A spectrophotometer can be set to measure % transmittance and/or absorbance over a wide range of wavelengths. Our Colorimeter can only measure four specific wavelengths produced by internal LEDs. The Colorimeter costs far less, but works for a more limited variety of experiments.

For a given set of liquid solutions, a spectrometer and our Colorimeter will report different absolute absorbance values. However, many of the same experiments can be done on either device and valid results can be obtained on both devices. For example, if you are doing an experiment based on Beer’s law (absorbance vs. concentration), both devices will give you a direct relationship between the absorbance value and the concentration of the standard solutions. Subsequent determination of an unknown solution based on the standards will produce similar results. Kinetics data can also be collected with a spectrometer or Colorimeter.

A spectrometer can measure a full absorbance (or % Transmittance) spectrum, which is important for many of the AP Chemistry lab experiments from the College Board. Our lab book, Vernier Chemistry Investigations for Use with AP* Chemistry (APCHEM), contains 16 inquiry-based laboratory experiments and is written to be used with a spectrometer.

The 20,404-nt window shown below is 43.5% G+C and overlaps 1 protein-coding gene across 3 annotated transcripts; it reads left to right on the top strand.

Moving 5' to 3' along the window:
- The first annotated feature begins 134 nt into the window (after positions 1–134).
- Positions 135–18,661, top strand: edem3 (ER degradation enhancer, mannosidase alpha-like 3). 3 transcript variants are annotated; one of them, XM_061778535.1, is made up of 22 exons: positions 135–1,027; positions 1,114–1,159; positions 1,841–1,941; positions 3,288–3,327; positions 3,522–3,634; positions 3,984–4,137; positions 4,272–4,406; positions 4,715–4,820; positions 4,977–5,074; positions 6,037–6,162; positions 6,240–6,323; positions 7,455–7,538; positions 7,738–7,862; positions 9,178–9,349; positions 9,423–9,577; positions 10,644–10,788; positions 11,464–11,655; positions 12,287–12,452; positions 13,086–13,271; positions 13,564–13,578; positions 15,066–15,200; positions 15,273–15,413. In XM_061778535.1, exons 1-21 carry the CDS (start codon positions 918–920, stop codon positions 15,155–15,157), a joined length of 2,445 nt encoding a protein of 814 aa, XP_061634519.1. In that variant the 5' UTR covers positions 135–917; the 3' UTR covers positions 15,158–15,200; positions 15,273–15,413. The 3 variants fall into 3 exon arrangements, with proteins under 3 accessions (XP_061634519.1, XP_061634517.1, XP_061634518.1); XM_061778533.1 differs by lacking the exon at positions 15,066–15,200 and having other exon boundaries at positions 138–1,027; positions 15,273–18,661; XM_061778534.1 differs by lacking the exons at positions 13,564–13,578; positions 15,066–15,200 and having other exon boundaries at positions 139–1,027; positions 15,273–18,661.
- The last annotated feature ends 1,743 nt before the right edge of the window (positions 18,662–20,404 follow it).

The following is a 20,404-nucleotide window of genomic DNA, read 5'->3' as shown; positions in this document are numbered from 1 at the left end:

For a brief comparison, check out the Tech Tip at https://www.vernier.com/products/packages/chem-i/gdx/

To learn more about spectrometers, see https://www.vernier.com/products/sensors/spectrometers/

* AP and Advanced Placement Program are registered trademarks of the College Entrance Examination Board, which was not involved in the production of and does not endorse this product.

Related TILS
Do you have labs written for your spectrophotometers?
What is the difference between the V-SPEC and the GDX-SVISPL? Why does one cost so much more than the other?
Why don't all of my spectrometers and/or Colorimeters read the same absorbance value for the same sample?